January 24, 2022

Taylor Daily Press

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Lice eggs on ancient mummies preserve human DNA and shed new light on South American history

Lice eggs on ancient mummies preserve human DNA and shed new light on South American history

Analysis of DNA extracted from the gum has confirmed the gender of all human hosts and revealed a genetic link between three mummies and humans in the Amazon 2,000 years ago.

It shows for the first time that the indigenous peoples of the Argentine province of San Juan migrated from the Amazon rainforest in the north of the continent, from what is now southern Venezuela and Colombia.

DNA analysis of the nits themselves confirmed the same migration pattern, from the plains of the northern Amazon to central western Argentina, and the Andes Mountains of San Juan.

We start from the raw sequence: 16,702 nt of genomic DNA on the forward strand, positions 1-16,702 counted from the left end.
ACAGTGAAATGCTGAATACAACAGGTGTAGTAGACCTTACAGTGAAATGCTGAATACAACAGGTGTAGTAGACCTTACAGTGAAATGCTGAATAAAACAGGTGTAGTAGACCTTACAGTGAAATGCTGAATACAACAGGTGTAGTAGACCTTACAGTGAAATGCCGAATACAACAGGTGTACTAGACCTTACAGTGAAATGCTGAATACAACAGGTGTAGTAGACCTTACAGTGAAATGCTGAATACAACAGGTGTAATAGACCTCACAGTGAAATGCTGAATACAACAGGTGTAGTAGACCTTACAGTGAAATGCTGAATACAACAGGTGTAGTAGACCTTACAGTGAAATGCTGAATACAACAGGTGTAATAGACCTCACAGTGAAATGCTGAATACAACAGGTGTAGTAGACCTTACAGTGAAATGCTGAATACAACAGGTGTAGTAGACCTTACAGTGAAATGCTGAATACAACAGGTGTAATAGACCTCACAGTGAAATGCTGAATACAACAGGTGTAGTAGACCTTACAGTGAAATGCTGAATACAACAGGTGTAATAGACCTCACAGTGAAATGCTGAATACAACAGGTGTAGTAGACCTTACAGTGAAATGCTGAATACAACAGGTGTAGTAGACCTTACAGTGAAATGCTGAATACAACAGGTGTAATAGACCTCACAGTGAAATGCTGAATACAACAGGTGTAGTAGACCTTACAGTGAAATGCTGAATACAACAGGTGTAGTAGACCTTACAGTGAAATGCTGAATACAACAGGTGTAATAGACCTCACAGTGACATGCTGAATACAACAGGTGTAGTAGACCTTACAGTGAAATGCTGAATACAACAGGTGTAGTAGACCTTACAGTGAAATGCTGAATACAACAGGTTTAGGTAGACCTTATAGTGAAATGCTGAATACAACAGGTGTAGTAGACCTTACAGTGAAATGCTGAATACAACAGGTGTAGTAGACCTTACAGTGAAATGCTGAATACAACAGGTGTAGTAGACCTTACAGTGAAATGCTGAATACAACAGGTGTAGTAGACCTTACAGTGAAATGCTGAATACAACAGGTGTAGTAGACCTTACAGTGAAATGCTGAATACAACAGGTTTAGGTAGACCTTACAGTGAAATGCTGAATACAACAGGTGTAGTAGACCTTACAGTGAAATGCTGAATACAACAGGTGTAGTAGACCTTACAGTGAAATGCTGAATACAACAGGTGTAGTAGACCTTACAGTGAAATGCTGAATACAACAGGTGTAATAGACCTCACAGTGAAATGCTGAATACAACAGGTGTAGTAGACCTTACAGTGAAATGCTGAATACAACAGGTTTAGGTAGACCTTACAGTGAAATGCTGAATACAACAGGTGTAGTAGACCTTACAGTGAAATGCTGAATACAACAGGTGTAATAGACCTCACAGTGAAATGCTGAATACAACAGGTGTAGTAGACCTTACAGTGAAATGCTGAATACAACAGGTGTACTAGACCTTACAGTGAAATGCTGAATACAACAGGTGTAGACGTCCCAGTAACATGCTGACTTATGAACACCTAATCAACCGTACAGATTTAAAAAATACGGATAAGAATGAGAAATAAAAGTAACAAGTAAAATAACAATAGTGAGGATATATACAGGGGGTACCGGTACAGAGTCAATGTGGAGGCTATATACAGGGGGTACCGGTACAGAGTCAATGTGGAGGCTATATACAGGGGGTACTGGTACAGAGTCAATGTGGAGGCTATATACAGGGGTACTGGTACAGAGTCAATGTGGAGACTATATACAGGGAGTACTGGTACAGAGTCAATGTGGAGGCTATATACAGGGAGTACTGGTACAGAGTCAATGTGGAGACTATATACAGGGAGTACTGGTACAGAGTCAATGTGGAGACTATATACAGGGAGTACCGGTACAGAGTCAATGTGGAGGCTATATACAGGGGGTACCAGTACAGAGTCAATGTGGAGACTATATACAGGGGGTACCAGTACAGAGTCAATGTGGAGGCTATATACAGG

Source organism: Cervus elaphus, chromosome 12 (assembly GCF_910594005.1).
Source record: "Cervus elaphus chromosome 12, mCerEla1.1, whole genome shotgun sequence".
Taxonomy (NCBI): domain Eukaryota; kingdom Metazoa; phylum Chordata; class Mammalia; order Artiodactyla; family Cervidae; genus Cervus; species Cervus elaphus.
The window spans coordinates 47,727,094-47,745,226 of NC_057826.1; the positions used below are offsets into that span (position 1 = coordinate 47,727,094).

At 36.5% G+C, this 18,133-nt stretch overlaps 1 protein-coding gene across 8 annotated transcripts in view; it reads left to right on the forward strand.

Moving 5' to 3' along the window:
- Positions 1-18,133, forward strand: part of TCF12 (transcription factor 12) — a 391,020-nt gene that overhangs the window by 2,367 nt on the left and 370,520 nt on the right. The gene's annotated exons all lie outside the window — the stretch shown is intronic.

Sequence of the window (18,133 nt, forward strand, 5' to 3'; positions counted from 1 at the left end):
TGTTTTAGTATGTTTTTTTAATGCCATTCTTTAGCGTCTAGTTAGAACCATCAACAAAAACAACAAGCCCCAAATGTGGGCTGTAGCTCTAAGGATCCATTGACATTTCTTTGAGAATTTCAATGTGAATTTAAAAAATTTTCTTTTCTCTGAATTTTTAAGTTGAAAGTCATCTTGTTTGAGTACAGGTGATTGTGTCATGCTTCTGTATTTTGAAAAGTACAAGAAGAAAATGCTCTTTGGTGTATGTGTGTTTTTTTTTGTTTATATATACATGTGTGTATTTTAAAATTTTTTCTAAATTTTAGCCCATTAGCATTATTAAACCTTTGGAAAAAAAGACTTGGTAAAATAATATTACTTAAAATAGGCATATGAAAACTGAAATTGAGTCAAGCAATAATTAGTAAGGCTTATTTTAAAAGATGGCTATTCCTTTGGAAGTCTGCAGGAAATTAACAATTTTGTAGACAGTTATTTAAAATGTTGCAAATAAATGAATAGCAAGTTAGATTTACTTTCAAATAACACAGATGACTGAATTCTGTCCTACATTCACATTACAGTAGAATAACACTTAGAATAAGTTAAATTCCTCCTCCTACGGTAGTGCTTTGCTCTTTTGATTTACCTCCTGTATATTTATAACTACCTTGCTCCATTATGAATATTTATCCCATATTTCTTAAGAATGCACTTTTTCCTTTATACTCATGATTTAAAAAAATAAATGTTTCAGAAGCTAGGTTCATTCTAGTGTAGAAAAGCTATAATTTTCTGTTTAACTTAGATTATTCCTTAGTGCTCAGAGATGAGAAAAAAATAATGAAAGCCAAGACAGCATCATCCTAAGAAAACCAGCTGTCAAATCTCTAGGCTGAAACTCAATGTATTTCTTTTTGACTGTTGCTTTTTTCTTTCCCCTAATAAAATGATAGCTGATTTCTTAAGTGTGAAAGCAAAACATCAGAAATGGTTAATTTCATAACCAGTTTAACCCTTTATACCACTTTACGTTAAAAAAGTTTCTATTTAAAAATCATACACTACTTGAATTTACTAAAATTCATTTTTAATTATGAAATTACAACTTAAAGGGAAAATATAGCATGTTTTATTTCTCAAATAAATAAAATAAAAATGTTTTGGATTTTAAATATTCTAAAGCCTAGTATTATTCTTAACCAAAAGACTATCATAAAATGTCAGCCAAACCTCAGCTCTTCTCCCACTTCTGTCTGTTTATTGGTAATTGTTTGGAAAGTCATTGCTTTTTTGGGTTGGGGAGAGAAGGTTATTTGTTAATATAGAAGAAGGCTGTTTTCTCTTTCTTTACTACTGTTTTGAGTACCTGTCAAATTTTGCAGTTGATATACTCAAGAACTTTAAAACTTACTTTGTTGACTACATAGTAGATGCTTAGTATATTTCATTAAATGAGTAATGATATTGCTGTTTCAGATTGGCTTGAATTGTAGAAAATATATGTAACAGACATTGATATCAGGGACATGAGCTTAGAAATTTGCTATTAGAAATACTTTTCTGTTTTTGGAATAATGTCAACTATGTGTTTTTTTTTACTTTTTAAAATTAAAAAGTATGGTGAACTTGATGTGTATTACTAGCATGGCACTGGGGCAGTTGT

DNA analysis also showed that all human remains studied belong to the first indigenous mitochondrial lineages of South America.

In addition, the first direct evidence of Merkel cell polyma virus was found in the DNA of one of the mummies. The virus, which was discovered in 2008, is secreted by healthy human skin and in exceptional cases can enter the body and cause a type of skin cancer. This finding opens the possibility of head lice spreading the virus.

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